PENARTH Cemetery is set to run out of burial space in the next three years with the town council looking into whether it can provide “alternative offerings” for cremated remains.

Penarth Town Council is set to meet with the Columbaria Company, who specialise in cremation memorials, and the Cardiff Bereavement Service in a bid to extend the use of the cemetery for local residents.

A report that went before the Penarth Town Council leisure and amenities committee last night, March 27, said that officers and the town clerk had met with the Columbaria Company to establish whether Penarth Cemetery has suitable space for columbaria or alternative offerings for cremated remains.

Town Clerk Shan Bowden told the committee that the space for “full internments” would be fully used within the next three years but that space for cremated remains would still be available after that time. She added that the committee had previously agreed to look into the possibility of columbaria to extend the availability of space.

The report before the committee outlined that the two main options were “scatter lawns” or “above ground vaults”.

Scatter lawns could be supported by “scatter towers” upon which relatives could lease a plaque for a given number of years, with ten recommended, to commemorated loved ones.

“Costs would include preparation of the lawn area, a plinth upon which to place the scatter tower and the cost of the tower, currently £5,200,” the report said.

“The tower would come with 80 blank plaques at a cost to the council of £130 per plaque. The plaques are then leased at a typical cost of £450 for the ten year period to produce £25,600 of revenue.”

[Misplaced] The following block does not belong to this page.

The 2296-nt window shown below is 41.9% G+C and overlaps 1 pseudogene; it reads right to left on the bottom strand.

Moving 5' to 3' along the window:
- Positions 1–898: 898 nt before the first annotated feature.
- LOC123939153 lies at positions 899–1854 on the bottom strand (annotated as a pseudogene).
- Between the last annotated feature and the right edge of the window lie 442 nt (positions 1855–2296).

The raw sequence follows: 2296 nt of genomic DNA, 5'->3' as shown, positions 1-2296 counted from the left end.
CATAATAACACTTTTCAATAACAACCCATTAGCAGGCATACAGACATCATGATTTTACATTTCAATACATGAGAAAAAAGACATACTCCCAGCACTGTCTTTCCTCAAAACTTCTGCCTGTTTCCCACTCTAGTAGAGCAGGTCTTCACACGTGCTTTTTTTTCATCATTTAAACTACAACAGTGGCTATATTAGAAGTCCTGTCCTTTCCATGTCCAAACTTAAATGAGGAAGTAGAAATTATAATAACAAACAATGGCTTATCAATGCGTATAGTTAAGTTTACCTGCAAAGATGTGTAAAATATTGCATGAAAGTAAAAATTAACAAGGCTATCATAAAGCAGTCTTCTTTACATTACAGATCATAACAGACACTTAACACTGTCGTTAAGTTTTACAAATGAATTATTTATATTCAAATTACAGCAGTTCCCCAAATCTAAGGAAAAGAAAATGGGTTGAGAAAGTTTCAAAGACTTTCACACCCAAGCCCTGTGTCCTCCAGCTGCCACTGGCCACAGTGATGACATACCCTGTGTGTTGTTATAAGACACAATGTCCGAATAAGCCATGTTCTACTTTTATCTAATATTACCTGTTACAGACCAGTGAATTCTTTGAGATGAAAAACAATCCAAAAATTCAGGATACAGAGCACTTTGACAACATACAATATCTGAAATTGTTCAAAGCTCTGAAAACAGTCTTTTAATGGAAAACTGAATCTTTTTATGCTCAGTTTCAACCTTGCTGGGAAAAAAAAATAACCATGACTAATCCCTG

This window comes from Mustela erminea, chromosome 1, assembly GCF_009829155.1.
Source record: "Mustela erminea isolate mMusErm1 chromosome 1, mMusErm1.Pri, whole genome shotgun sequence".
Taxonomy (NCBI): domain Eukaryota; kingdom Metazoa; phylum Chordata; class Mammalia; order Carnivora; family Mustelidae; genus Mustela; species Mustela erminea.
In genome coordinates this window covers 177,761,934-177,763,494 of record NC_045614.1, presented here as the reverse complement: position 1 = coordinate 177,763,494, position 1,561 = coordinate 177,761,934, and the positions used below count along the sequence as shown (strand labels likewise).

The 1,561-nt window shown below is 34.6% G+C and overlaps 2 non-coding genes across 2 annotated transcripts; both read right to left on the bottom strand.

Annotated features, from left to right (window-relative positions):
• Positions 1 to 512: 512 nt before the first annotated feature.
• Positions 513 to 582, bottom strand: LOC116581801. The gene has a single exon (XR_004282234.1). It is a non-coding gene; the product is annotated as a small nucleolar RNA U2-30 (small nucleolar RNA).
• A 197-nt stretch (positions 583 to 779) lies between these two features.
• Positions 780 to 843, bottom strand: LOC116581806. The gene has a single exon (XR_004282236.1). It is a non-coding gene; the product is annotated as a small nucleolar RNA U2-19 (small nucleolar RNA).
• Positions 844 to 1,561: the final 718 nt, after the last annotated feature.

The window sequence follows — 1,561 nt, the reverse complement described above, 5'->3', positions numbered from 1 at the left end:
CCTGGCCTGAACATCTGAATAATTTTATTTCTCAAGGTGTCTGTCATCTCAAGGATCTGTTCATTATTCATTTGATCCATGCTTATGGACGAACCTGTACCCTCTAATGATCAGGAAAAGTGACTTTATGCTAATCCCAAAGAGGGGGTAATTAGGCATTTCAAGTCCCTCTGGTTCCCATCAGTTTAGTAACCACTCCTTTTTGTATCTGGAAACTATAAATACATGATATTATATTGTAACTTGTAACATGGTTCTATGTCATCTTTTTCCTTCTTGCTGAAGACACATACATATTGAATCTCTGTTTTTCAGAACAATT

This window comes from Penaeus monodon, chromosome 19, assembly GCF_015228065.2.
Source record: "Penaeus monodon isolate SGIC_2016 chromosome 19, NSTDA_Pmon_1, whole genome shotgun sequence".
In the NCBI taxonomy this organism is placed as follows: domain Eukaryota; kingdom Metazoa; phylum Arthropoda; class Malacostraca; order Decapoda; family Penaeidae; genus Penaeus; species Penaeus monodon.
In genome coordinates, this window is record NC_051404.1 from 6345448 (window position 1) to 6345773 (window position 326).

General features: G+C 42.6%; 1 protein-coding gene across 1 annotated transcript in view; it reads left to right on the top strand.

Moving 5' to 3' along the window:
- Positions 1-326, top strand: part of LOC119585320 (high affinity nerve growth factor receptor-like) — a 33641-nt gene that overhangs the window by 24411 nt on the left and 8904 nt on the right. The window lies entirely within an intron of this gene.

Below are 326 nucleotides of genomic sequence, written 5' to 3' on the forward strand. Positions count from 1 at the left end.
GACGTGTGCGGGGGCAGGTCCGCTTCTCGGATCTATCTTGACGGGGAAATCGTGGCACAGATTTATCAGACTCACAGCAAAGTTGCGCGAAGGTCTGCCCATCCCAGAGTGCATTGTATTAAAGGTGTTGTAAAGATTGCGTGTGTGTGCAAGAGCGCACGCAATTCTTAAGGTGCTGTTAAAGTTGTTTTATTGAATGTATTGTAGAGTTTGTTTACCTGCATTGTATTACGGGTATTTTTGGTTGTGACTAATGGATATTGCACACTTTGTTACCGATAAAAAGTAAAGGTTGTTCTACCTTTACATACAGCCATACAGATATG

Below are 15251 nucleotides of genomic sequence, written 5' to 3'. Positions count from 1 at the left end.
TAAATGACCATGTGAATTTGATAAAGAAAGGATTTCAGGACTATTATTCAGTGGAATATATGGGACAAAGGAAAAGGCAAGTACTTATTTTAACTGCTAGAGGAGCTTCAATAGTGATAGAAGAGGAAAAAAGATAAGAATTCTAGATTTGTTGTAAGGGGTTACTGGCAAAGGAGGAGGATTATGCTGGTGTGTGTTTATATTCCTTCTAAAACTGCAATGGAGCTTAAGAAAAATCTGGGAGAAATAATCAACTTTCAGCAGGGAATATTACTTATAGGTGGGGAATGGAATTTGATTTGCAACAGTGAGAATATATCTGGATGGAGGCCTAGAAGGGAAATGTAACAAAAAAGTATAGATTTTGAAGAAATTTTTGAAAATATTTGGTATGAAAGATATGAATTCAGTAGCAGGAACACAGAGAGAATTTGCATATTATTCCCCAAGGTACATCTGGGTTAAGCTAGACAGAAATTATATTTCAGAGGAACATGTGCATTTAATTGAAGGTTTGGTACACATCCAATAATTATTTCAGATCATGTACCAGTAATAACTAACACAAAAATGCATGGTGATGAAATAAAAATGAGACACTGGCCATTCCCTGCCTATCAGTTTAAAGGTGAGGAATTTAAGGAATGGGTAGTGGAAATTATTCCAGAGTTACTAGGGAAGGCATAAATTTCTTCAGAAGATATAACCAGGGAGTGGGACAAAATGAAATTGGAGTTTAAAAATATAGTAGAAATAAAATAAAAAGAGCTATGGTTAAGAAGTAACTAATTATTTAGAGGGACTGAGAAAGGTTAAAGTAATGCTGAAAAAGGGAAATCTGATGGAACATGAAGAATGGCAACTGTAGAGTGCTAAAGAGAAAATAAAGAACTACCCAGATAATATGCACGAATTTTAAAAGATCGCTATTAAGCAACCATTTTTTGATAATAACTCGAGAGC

The report said that an alternative to a plaque on a scatter tower would be plaques on garden kerb blocks along the top road path, with the cost of a kerb block £65 and an inscribed plaque £65 each, with the plaque to be leased for a given time. The Columbaria Company would suggest a minimum of 20 kerb blocks to begin with at a cost of £2,600.

Another option would be ‘above ground vaults’ that would hold caskets of cremated remains.

“It is suggested that a suitable location would be in front of the screen to the side of the footpath off Castle Avenue, costs would include preparation of the ground to include a level foundation and the cost of the sanctums which vary in size from 12 vaults upwards at a current day cost from £4,020.” The individual vaults are leased typically for ten years, with the chance to renew the lease or take ownership of the casket or cremated remains can be scattered on a scatter lawn.

Representatives from the Columbaria Company are set to attend a future leisure and amenities committee meeting to discuss the options and answer any questions councillors have.

Martin Birch, operational manager of Cardiff Bereavement Service (CBS), has advised caution on columbaria as it has not proven popular at Thornhill Crematorium. He is set to provide a report to Penarth Town Council on how to best plan for the future of Penarth Cemetery.

The report added that any future decision about future cost implications “will need to be built into future rolling programme budgets”.

Chairwoman of the committee Councillor Rhiannon Birch, who represents the Cornerswell ward, added: “We have to look forward if we are going to run out of internment spaces in the next few years.”